UTILIZING ZEBRAFISH TO MODEL THE CHILDHOOD BLINDING DISORDER, FAMILIAL EXUDATIVE VITREORETINOPATHY (FEVR), AND DISCOVER NOVEL THERAPEUTICS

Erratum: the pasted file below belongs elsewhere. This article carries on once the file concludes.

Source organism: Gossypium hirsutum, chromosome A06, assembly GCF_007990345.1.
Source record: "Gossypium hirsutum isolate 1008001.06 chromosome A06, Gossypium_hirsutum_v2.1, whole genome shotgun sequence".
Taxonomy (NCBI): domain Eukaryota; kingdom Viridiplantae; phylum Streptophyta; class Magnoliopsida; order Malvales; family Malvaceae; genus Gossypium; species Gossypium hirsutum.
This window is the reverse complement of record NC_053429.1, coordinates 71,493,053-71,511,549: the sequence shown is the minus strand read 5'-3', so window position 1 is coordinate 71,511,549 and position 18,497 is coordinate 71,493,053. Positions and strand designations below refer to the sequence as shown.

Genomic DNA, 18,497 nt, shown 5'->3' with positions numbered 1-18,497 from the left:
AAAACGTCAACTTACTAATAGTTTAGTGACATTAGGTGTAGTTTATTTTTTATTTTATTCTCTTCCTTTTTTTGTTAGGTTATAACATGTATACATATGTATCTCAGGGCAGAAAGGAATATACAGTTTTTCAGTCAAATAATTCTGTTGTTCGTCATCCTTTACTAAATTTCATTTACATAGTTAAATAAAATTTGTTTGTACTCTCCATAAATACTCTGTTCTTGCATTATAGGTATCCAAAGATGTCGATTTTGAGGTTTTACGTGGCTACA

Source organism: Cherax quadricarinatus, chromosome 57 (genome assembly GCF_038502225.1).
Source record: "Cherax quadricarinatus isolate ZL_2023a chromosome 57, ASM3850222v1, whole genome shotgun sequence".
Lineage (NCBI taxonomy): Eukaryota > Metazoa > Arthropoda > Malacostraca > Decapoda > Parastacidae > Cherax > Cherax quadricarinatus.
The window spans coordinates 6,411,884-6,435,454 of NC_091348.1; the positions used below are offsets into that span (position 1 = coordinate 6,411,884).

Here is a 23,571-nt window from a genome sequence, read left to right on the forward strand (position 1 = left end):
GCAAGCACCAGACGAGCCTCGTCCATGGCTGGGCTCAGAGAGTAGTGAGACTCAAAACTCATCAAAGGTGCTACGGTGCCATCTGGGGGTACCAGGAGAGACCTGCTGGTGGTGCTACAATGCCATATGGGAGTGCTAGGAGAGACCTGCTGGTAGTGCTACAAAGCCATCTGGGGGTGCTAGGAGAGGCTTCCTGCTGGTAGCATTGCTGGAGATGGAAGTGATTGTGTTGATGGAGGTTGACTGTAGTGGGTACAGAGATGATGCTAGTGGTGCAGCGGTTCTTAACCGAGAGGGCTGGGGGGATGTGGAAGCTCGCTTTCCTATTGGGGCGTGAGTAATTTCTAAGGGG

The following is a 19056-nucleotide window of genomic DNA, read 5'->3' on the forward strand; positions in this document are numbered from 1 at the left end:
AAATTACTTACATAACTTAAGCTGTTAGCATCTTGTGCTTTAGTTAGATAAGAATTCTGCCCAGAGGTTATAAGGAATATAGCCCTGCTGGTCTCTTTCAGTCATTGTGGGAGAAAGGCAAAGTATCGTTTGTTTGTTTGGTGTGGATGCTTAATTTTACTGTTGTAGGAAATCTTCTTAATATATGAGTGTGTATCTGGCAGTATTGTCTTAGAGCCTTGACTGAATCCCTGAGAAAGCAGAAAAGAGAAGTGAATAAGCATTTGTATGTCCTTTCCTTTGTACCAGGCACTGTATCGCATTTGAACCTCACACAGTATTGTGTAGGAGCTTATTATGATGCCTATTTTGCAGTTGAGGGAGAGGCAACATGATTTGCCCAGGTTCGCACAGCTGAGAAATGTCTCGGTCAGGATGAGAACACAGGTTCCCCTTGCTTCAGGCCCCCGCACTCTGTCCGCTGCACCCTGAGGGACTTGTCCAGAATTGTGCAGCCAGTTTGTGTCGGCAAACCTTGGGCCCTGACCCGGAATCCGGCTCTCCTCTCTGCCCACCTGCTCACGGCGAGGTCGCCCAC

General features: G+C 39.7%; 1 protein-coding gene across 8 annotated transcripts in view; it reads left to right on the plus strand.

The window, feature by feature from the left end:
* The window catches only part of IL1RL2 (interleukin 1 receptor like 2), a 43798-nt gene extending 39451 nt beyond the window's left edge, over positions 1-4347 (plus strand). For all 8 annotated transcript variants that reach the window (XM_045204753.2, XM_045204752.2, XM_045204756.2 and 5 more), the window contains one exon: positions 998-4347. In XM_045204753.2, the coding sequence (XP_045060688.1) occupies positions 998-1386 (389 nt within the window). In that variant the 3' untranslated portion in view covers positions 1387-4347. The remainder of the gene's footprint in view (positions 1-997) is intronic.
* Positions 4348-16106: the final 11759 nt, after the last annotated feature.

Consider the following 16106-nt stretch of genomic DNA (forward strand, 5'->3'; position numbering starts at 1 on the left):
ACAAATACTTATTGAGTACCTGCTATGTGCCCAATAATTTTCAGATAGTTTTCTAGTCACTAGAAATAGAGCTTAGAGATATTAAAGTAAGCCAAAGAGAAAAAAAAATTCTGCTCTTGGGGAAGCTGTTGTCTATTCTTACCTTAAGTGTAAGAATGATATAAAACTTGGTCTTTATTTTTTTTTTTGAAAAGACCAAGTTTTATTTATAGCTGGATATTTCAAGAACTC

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Familial exudative vitreoretinopathy (FEVR) is a blinding disorder that results in incomplete peripheral retinal vascularization at birth and there is currently no treatment. Zebrafish were used as a model to mimic a FEVR-like phenotype in order to carry out a preliminary drug screen for novel therapeutic compounds. A novel FEVR gene, cdh5, was knocked down using morpholino oligonucleotide and displayed a robust retinal phenotype and smaller eye size. Sphinghosine-1 phosphate receptor-2 (S1PR2) is a known inhibitor of blood vessel development. Several compounds predicted to interact with S1PR2 were screened using the cdh5 morphant zebrafish including an S1PR2 inhibitor; JTE-013. JTE-013 significantly improved eye size establishing that S1PR2 can be targeted in zebrafish. “Compound 1” significantly decreased eye size, whereas “compound 2” had no effect. Thus, S1PR2 is a possible pharmacological target for the treatment of FEVR.